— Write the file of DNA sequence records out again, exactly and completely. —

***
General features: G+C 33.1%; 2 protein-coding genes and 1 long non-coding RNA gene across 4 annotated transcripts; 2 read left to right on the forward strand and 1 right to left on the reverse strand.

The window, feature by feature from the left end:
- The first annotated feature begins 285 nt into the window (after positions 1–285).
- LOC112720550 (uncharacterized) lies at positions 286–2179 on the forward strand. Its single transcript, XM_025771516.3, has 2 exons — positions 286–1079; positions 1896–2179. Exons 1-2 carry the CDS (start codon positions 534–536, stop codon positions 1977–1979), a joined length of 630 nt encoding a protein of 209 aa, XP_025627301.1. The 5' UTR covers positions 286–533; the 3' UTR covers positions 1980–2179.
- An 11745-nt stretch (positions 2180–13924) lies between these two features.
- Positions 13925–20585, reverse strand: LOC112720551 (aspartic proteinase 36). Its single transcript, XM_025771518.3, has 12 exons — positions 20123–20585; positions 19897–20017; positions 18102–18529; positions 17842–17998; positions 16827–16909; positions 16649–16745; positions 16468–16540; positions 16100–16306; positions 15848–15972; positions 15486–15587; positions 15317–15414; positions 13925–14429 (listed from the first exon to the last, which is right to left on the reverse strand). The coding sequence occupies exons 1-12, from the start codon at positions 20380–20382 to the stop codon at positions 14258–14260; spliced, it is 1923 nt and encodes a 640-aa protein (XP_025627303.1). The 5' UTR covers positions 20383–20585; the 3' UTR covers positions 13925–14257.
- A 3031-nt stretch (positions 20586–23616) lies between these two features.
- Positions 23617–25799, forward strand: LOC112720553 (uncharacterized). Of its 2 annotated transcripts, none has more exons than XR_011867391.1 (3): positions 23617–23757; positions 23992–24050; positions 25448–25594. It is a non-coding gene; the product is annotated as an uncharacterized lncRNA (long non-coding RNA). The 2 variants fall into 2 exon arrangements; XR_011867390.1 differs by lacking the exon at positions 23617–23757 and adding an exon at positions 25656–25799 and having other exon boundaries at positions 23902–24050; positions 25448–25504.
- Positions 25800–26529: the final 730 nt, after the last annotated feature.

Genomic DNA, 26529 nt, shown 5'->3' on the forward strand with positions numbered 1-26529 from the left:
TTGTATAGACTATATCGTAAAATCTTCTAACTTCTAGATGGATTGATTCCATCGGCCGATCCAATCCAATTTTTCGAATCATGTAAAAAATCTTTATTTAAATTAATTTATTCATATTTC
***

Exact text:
General features: G+C 33.1%; 2 protein-coding genes and 1 long non-coding RNA gene across 4 annotated transcripts; 2 read left to right on the forward strand and 1 right to left on the reverse strand.

The window, feature by feature from the left end:
- The first annotated feature begins 285 nt into the window (after positions 1–285).
- LOC112720550 (uncharacterized) lies at positions 286–2179 on the forward strand. Its single transcript, XM_025771516.3, has 2 exons — positions 286–1079; positions 1896–2179. Exons 1-2 carry the CDS (start codon positions 534–536, stop codon positions 1977–1979), a joined length of 630 nt encoding a protein of 209 aa, XP_025627301.1. The 5' UTR covers positions 286–533; the 3' UTR covers positions 1980–2179.
- An 11745-nt stretch (positions 2180–13924) lies between these two features.
- Positions 13925–20585, reverse strand: LOC112720551 (aspartic proteinase 36). Its single transcript, XM_025771518.3, has 12 exons — positions 20123–20585; positions 19897–20017; positions 18102–18529; positions 17842–17998; positions 16827–16909; positions 16649–16745; positions 16468–16540; positions 16100–16306; positions 15848–15972; positions 15486–15587; positions 15317–15414; positions 13925–14429 (listed from the first exon to the last, which is right to left on the reverse strand). The coding sequence occupies exons 1-12, from the start codon at positions 20380–20382 to the stop codon at positions 14258–14260; spliced, it is 1923 nt and encodes a 640-aa protein (XP_025627303.1). The 5' UTR covers positions 20383–20585; the 3' UTR covers positions 13925–14257.
- A 3031-nt stretch (positions 20586–23616) lies between these two features.
- Positions 23617–25799, forward strand: LOC112720553 (uncharacterized). Of its 2 annotated transcripts, none has more exons than XR_011867391.1 (3): positions 23617–23757; positions 23992–24050; positions 25448–25594. It is a non-coding gene; the product is annotated as an uncharacterized lncRNA (long non-coding RNA). The 2 variants fall into 2 exon arrangements; XR_011867390.1 differs by lacking the exon at positions 23617–23757 and adding an exon at positions 25656–25799 and having other exon boundaries at positions 23902–24050; positions 25448–25504.
- Positions 25800–26529: the final 730 nt, after the last annotated feature.

Genomic DNA, 26529 nt, shown 5'->3' on the forward strand with positions numbered 1-26529 from the left:
TTGTATAGACTATATCGTAAAATCTTCTAACTTCTAGATGGATTGATTCCATCGGCCGATCCAATCCAATTTTTCGAATCATGTAAAAAATCTTTATTTAAATTAATTTATTCATATTTC